Oxford High School students win regional science competition
A team of Oxford high school students won the regional competition for the 2016 National Science Bowl over the weekend and are advancing to compete at the National Finals in Washington, D.C., in April.
This year marks the 26th time the national competition has been held.
“The National Science Bowl continues to be one of the premier academic competitions across the country, and prepares America’s students for future successes in some of the world’s fastest growing fields in research and engineering,” said U.S. Energy Secretary Ernest Moniz. “I am honored to congratulate all of the competitors who are advancing to the national finals where they will continue to showcase their talents as top students in math and science.”
The NSB brings together thousands of middle and high school students from across the country to compete in a fast-paced question-and-answer format where they solve technical problems and answer questions on a range of science disciplines including biology, chemistry, Earth and space science, physics and math.
A series of 116 regional middle school and high school tournaments are being held across the country from January through March. Winners will advance to represent their areas at the National Science Bowl held from April 28 to May 2 in Washington, D.C., for the final middle school and high school competitions.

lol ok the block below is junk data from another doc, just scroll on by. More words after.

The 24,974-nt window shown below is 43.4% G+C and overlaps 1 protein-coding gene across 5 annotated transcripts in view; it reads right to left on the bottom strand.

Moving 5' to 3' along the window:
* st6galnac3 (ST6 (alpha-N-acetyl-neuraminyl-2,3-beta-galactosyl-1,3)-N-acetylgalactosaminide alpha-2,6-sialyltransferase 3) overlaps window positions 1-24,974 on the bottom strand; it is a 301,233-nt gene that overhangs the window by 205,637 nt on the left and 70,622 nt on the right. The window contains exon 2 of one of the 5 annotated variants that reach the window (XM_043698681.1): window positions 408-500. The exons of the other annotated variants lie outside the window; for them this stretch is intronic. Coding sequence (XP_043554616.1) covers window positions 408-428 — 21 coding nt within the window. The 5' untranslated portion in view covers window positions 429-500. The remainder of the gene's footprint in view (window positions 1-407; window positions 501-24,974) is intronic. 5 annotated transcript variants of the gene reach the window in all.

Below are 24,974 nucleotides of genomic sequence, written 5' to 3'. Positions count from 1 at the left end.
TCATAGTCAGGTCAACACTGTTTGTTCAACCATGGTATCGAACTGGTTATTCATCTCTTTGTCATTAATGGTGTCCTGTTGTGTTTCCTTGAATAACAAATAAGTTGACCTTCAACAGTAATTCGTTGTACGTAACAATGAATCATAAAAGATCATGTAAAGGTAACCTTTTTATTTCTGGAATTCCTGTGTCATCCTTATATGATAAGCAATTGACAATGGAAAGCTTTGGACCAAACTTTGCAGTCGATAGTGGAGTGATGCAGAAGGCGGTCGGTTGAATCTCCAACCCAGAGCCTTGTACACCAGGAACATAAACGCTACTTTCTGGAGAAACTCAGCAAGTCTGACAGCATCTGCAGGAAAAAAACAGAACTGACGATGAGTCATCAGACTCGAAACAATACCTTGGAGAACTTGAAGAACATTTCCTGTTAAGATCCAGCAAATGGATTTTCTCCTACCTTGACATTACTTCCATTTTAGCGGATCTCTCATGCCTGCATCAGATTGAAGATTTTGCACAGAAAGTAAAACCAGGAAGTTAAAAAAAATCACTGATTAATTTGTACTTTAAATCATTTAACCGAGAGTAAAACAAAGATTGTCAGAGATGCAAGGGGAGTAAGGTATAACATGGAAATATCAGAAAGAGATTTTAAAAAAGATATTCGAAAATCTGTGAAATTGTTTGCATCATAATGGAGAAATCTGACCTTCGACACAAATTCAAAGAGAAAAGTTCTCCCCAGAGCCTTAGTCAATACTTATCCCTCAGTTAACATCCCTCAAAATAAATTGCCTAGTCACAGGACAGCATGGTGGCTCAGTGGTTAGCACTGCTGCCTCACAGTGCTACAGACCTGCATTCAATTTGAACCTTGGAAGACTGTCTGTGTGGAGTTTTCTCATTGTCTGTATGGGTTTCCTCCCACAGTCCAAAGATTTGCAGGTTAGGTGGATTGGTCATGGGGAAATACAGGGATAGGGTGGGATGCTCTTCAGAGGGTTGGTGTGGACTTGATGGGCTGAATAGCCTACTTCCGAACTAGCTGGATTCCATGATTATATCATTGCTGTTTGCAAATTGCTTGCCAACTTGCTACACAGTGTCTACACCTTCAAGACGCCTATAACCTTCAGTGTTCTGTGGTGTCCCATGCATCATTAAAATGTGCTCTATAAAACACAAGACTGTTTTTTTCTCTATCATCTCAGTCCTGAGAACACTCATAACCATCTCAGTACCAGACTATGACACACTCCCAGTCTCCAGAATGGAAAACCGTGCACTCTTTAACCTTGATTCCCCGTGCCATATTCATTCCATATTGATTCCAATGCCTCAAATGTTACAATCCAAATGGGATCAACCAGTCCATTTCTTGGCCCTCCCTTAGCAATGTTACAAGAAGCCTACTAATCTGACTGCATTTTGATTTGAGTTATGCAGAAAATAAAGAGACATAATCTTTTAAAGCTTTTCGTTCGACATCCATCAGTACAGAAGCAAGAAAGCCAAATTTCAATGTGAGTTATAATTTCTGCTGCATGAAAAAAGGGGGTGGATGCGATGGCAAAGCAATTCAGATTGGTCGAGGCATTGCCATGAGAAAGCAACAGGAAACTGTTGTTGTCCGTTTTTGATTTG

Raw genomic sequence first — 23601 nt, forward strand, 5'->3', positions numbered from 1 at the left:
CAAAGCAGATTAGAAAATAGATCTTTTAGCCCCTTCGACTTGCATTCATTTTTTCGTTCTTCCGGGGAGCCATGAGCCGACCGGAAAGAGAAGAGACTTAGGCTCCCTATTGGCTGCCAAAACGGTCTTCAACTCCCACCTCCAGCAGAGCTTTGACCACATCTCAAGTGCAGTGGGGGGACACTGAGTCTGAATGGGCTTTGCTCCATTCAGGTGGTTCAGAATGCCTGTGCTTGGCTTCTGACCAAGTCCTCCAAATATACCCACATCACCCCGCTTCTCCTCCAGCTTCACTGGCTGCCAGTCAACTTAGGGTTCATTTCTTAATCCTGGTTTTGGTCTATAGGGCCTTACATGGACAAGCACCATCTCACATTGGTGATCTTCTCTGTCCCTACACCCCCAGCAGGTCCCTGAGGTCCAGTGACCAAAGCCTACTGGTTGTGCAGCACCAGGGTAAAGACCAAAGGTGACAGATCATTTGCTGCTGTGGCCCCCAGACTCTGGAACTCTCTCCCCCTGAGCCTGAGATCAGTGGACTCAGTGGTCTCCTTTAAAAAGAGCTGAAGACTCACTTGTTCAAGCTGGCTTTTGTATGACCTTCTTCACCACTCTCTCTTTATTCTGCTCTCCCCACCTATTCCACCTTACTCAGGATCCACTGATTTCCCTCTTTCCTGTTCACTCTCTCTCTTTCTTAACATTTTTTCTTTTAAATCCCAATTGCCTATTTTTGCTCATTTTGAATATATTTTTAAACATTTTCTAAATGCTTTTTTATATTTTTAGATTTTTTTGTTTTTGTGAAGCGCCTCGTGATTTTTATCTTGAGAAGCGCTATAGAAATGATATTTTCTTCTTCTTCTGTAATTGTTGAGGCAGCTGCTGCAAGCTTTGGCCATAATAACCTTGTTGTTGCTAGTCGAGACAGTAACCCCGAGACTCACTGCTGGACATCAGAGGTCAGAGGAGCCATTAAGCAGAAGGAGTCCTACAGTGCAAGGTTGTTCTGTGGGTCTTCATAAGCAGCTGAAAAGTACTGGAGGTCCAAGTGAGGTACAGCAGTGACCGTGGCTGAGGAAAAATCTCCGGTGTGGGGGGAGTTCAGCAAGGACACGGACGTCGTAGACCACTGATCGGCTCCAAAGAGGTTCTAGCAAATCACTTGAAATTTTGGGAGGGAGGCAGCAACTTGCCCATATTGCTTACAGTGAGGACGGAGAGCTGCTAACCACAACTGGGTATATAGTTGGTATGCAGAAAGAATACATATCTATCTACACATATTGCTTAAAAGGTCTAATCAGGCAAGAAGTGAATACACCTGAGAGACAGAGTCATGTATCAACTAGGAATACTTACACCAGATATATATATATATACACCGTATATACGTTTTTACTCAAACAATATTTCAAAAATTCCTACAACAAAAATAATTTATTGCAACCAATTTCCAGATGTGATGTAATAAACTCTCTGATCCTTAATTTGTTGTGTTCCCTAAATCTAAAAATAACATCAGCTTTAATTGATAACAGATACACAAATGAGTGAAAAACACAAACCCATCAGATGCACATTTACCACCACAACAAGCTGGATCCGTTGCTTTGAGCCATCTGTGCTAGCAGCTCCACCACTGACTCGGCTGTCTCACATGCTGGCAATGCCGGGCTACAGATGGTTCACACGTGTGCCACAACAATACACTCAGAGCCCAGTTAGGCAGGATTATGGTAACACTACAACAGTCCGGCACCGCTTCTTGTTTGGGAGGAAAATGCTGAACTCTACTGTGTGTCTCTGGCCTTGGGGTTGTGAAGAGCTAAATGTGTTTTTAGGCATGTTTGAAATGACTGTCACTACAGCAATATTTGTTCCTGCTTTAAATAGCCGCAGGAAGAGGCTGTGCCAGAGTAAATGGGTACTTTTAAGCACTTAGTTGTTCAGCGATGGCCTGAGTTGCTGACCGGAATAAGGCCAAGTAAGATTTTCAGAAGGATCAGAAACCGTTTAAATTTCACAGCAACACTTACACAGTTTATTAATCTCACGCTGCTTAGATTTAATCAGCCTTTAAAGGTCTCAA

The top 16 high school teams and the top 16 middle school teams in the National Finals will win $1,000 for their schools’ science departments. Prizes for the top two high school teams for the 2016 NSB will be announced at a later date.
The high school team that won the 2015 NSB received a nine-day, all-expenses-paid science trip to Alaska, where they learned more about glaciology, marine and avian biology, geology and plate tectonics. The second-place high school team at the 2015 NSB won a five-day, fully guided adventure tour of several national parks, which included a whitewater rafting trip.
More than 250,000 students have participated in the National Science Bowl in its 25-year history, and it is one of the nation’s largest science competitions. More than 14,000 students compete in the NSB each year.